Merced County's air got another F rating but it's a better F this time.
The American Lung Association's annual state of the air report shows Merced has the ninth-worst ozone levels out of 277 metropolitan areas in America.
The association looks at ozone levels and particulate levels. Studies have shown ozone can make asthma and chronic lung conditions worse, and particulates increase the risk of lung cancer, heart attack and stroke. Every county in the Central Valley got an F, along with Mariposa County. The counties that received an A included Humboldt, Lake, Marin, Mendocino, San Francisco, San Mateo, Santa Cruz, Siskiyou and Sonoma
"It's a wake-up call to remind us we have very serious pollution that is harming public health," Bonnie Holmes-Gen said. She's the senior director for policy and air quality for the American Lung Association in California.
Some of that pollution is inevitable, according to Henry Forman, a professor of chemistry and biochemistry at UC Merced and an appointed scientist on the San Joaquin Valley Air Pollution Control District board.
"We sit in a bowl where there's a lot of sunlight, a lot of dust and a lot of traffic going through," Forman said. "And if we didn't have any people living here at all, there would still be a fair amount of ozone because of the geology of the area."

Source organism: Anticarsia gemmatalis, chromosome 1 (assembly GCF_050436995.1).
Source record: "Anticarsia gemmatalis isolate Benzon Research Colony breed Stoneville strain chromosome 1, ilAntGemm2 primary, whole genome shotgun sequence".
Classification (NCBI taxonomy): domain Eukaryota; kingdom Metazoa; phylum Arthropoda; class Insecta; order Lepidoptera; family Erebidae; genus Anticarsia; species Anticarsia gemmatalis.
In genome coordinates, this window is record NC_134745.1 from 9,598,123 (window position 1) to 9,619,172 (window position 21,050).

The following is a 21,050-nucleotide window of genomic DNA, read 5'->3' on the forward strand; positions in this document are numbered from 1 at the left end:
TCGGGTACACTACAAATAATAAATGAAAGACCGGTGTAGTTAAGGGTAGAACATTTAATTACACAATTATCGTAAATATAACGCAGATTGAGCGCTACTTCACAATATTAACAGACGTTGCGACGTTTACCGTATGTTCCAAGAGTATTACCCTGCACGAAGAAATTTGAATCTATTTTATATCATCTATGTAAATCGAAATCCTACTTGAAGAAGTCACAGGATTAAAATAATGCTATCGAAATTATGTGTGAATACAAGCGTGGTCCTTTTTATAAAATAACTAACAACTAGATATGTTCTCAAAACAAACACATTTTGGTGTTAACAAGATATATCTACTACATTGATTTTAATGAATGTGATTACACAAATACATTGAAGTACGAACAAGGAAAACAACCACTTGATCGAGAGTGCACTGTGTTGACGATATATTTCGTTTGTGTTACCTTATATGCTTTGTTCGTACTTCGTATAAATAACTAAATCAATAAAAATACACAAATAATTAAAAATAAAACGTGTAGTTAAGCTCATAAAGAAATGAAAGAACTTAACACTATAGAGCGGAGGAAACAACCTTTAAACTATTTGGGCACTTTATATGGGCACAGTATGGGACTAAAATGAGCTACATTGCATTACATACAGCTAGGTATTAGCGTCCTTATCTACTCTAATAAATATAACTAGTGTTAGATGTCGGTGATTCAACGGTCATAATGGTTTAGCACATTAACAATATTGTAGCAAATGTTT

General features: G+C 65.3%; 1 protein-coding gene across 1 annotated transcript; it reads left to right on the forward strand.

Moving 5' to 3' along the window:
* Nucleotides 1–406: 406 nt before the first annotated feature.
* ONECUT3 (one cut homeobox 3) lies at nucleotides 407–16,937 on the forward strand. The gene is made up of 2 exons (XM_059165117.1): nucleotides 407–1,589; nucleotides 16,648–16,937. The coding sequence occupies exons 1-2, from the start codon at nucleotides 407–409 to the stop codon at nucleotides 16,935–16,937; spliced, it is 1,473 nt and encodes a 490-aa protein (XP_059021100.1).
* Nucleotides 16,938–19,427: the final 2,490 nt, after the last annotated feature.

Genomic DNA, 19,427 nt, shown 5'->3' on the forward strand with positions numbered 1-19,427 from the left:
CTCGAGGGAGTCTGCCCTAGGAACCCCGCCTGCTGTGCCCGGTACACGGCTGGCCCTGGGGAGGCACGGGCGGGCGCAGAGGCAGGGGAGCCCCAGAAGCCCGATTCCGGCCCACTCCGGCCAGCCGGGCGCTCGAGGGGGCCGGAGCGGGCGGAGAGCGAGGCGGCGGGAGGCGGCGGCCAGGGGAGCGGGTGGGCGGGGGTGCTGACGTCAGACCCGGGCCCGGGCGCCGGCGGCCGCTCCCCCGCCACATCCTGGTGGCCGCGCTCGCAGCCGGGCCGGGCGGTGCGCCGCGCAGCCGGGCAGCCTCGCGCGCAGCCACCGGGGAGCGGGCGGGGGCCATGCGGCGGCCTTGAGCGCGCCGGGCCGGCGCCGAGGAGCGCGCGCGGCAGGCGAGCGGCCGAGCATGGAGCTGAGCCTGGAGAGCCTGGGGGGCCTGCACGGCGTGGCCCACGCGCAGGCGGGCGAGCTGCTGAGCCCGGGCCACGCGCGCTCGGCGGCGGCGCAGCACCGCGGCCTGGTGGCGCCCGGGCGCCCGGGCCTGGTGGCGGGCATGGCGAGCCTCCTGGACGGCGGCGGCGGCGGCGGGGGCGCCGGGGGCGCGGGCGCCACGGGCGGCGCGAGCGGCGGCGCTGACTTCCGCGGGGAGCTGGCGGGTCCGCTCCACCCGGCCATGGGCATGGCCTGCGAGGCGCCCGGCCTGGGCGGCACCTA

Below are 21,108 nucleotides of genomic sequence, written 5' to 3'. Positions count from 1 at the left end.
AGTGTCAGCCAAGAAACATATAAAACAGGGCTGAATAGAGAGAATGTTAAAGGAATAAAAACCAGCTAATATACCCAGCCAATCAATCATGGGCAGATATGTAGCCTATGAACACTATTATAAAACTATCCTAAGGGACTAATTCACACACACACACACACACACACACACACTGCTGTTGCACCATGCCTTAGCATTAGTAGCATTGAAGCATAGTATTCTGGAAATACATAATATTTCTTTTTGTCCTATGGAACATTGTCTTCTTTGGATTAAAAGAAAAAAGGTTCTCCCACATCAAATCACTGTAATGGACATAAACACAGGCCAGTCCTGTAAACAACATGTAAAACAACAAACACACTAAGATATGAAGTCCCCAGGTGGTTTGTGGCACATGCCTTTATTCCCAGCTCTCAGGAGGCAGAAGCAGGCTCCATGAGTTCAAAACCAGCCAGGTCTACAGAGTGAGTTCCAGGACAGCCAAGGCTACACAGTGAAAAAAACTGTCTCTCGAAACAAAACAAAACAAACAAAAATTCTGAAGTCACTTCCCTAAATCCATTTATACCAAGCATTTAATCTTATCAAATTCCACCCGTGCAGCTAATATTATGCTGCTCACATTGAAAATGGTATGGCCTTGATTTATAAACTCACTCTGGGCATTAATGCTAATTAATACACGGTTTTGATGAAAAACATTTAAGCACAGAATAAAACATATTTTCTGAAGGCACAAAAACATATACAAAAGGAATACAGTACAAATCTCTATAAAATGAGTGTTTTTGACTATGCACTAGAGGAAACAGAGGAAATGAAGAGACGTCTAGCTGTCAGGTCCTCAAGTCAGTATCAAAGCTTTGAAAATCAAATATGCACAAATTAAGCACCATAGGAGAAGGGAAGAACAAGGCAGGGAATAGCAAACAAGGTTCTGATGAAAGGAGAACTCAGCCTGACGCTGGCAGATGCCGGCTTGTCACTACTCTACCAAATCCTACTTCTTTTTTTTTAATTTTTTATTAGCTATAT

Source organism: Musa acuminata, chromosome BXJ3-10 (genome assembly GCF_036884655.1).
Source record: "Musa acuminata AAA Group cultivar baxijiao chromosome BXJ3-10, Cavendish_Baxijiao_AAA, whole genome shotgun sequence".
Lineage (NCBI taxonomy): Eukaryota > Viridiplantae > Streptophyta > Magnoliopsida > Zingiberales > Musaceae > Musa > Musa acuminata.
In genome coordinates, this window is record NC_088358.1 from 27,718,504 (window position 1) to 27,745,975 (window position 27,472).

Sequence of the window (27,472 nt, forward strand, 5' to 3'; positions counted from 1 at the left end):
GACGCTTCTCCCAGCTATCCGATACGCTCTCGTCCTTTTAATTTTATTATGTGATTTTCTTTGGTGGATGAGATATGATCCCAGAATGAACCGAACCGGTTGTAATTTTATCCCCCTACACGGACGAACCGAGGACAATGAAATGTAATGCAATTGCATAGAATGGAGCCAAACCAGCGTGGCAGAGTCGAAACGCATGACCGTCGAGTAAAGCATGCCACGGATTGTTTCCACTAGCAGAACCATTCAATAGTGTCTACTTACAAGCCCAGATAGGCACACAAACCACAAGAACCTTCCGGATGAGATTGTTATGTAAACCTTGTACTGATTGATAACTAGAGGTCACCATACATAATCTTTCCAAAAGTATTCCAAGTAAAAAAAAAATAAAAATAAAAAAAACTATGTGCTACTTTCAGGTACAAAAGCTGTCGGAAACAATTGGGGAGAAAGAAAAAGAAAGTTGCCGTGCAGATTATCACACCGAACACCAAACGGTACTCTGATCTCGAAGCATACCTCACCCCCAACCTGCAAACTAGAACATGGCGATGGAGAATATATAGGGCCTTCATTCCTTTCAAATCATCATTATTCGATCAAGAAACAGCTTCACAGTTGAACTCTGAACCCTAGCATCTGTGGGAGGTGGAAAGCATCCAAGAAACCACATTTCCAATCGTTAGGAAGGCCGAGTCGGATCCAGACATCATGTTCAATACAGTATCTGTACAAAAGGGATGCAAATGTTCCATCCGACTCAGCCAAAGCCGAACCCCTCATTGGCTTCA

Despite the F rating, there was some good news in the report.
"We have seen a lot of progress in the northern part of the San Joaquin Valley," Holmes-Gen said. "The clean air laws are working."
Although there has been some progress, the Valley has a long way to go before the air can be called clean.
"California is set to adopt a new set of vehicle standards in the fall," Holmes-Gen said. "We can do a lot more to clean up our cars and get more alternative fuel vehicles on the road."
Holmes-Gen said curtailing a lot of wood-burning has made a difference in the Valley's air. "Wood smoke is a big source of pollution in the winter, and the rules are working."
Forman said he believes the air district is doing a good job of trying to decrease the particulates and ozone in the air. But he's also critical of some of the new standards the Environmental Protection Agency is issuing.
"We couldn't meet some of those standards even if there were no people here," Forman said. "We have a natural amount of ozone here. There are a lot of places in the environment where things are toxic, and it's not necessarily something people did. Here we have ozone."
For more information on the lung association's state of the air report, go online to www.stateoftheair.org.
Reporter Carol Reiter can be reached at (209) 385-2486 or firstname.lastname@example.org.